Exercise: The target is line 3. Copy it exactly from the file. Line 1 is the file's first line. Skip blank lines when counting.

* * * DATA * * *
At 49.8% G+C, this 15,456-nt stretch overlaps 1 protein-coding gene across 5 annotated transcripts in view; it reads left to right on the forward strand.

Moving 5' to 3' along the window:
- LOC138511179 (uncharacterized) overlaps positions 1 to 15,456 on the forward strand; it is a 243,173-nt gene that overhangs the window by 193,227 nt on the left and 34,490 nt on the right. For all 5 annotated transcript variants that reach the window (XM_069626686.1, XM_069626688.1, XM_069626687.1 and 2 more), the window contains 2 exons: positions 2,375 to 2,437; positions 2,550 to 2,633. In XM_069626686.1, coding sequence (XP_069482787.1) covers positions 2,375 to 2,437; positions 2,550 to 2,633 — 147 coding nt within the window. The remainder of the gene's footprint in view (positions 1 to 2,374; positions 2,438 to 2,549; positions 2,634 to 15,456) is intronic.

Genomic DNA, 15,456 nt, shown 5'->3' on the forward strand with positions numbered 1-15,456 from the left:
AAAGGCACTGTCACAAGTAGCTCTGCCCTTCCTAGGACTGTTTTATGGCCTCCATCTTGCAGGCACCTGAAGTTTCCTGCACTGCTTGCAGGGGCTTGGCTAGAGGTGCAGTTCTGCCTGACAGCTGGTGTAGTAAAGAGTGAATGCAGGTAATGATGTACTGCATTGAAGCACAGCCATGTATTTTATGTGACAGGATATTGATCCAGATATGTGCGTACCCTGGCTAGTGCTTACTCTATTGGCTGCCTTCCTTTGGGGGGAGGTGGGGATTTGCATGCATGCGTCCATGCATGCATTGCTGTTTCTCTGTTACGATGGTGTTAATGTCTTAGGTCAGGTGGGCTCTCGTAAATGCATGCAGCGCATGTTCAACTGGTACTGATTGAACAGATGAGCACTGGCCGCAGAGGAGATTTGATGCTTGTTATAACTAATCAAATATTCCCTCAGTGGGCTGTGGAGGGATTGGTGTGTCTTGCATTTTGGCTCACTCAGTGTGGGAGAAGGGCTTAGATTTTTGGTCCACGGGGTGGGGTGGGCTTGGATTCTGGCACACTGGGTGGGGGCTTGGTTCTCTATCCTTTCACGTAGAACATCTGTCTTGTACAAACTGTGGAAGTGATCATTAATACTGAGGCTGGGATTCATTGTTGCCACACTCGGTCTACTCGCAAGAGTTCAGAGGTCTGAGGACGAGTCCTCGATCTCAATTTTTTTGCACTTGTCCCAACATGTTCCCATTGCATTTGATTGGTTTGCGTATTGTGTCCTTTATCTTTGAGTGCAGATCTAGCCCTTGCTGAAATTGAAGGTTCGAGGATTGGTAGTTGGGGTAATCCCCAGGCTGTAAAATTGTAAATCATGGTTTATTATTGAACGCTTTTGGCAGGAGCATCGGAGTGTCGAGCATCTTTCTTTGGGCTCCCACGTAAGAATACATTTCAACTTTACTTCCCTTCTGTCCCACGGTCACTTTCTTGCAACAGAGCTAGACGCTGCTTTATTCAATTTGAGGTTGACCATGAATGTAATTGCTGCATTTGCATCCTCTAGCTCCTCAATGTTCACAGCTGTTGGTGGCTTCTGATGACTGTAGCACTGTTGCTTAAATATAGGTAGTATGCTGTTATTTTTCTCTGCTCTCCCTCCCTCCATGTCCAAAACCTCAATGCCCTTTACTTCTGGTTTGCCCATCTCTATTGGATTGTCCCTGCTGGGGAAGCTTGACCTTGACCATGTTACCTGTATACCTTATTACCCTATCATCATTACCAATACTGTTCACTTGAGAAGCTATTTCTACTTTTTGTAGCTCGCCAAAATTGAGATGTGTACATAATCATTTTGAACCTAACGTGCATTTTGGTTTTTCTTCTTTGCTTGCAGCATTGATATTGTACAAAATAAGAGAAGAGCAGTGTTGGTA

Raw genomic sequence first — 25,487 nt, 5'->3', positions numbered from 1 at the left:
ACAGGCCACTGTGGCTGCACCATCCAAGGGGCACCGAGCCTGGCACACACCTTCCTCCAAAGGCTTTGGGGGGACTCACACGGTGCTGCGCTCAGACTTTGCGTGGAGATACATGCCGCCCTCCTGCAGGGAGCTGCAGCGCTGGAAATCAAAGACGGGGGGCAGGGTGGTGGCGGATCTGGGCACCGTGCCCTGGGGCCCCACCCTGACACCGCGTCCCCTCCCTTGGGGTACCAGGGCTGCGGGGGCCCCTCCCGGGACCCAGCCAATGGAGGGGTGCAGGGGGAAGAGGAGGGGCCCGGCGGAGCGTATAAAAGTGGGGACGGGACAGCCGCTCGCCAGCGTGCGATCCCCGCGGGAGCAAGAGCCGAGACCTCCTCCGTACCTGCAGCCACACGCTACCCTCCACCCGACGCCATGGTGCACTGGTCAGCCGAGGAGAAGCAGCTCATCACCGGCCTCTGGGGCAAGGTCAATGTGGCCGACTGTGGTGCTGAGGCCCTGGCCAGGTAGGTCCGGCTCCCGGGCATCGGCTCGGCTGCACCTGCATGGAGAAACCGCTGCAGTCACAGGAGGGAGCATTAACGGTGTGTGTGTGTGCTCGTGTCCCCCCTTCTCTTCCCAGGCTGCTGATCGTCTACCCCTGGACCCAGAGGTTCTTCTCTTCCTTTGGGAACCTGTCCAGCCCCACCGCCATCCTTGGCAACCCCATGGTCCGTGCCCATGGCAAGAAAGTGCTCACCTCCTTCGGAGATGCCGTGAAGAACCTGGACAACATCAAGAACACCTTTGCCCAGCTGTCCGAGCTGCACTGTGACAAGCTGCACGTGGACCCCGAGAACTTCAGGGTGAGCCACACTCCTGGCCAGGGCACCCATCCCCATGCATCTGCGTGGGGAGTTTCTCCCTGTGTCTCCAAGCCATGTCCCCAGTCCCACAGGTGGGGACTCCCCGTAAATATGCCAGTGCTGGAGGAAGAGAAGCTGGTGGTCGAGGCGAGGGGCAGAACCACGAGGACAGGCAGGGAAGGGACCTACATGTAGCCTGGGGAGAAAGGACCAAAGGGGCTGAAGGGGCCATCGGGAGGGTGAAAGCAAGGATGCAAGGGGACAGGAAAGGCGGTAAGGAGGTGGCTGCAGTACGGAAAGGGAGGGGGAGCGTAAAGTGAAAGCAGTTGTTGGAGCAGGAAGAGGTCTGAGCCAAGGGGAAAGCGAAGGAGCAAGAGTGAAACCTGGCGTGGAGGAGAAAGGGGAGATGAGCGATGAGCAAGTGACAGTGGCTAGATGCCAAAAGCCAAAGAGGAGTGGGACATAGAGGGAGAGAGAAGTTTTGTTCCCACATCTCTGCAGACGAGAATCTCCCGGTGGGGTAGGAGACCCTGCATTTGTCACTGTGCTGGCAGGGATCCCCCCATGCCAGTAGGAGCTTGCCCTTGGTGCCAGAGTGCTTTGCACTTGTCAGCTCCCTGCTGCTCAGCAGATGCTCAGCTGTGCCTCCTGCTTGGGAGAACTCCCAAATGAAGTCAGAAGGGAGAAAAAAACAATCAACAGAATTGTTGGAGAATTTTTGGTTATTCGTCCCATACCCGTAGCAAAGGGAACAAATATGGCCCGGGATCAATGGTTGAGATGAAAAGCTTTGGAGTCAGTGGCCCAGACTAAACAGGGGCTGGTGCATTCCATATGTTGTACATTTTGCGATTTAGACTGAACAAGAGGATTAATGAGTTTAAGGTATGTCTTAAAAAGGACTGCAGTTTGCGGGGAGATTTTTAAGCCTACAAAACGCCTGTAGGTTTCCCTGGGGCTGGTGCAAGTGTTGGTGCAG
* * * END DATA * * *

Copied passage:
- LOC138511179 (uncharacterized) overlaps positions 1 to 15,456 on the forward strand; it is a 243,173-nt gene that overhangs the window by 193,227 nt on the left and 34,490 nt on the right. For all 5 annotated transcript variants that reach the window (XM_069626686.1, XM_069626688.1, XM_069626687.1 and 2 more), the window contains 2 exons: positions 2,375 to 2,437; positions 2,550 to 2,633. In XM_069626686.1, coding sequence (XP_069482787.1) covers positions 2,375 to 2,437; positions 2,550 to 2,633 — 147 coding nt within the window. The remainder of the gene's footprint in view (positions 1 to 2,374; positions 2,438 to 2,549; positions 2,634 to 15,456) is intronic.